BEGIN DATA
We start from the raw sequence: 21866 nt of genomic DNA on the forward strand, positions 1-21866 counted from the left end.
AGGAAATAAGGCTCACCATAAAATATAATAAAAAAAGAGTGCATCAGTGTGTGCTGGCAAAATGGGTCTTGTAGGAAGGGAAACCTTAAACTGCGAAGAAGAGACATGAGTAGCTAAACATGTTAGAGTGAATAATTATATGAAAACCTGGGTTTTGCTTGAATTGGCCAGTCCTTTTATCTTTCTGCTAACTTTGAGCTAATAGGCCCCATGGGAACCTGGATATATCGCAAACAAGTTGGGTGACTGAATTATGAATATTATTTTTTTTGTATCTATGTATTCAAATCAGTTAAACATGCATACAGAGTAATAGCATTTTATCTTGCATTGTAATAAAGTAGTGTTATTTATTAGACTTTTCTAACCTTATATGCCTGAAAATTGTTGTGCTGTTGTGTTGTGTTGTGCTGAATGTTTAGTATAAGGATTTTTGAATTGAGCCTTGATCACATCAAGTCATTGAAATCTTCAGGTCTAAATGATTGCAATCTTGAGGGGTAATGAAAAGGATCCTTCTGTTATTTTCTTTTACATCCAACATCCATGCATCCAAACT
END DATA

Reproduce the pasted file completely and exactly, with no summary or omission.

We start from the raw sequence: 21866 nt of genomic DNA on the forward strand, positions 1-21866 counted from the left end.
AGGAAATAAGGCTCACCATAAAATATAATAAAAAAAGAGTGCATCAGTGTGTGCTGGCAAAATGGGTCTTGTAGGAAGGGAAACCTTAAACTGCGAAGAAGAGACATGAGTAGCTAAACATGTTAGAGTGAATAATTATATGAAAACCTGGGTTTTGCTTGAATTGGCCAGTCCTTTTATCTTTCTGCTAACTTTGAGCTAATAGGCCCCATGGGAACCTGGATATATCGCAAACAAGTTGGGTGACTGAATTATGAATATTATTTTTTTTGTATCTATGTATTCAAATCAGTTAAACATGCATACAGAGTAATAGCATTTTATCTTGCATTGTAATAAAGTAGTGTTATTTATTAGACTTTTCTAACCTTATATGCCTGAAAATTGTTGTGCTGTTGTGTTGTGTTGTGCTGAATGTTTAGTATAAGGATTTTTGAATTGAGCCTTGATCACATCAAGTCATTGAAATCTTCAGGTCTAAATGATTGCAATCTTGAGGGGTAATGAAAAGGATCCTTCTGTTATTTTCTTTTACATCCAACATCCATGCATCCAAACT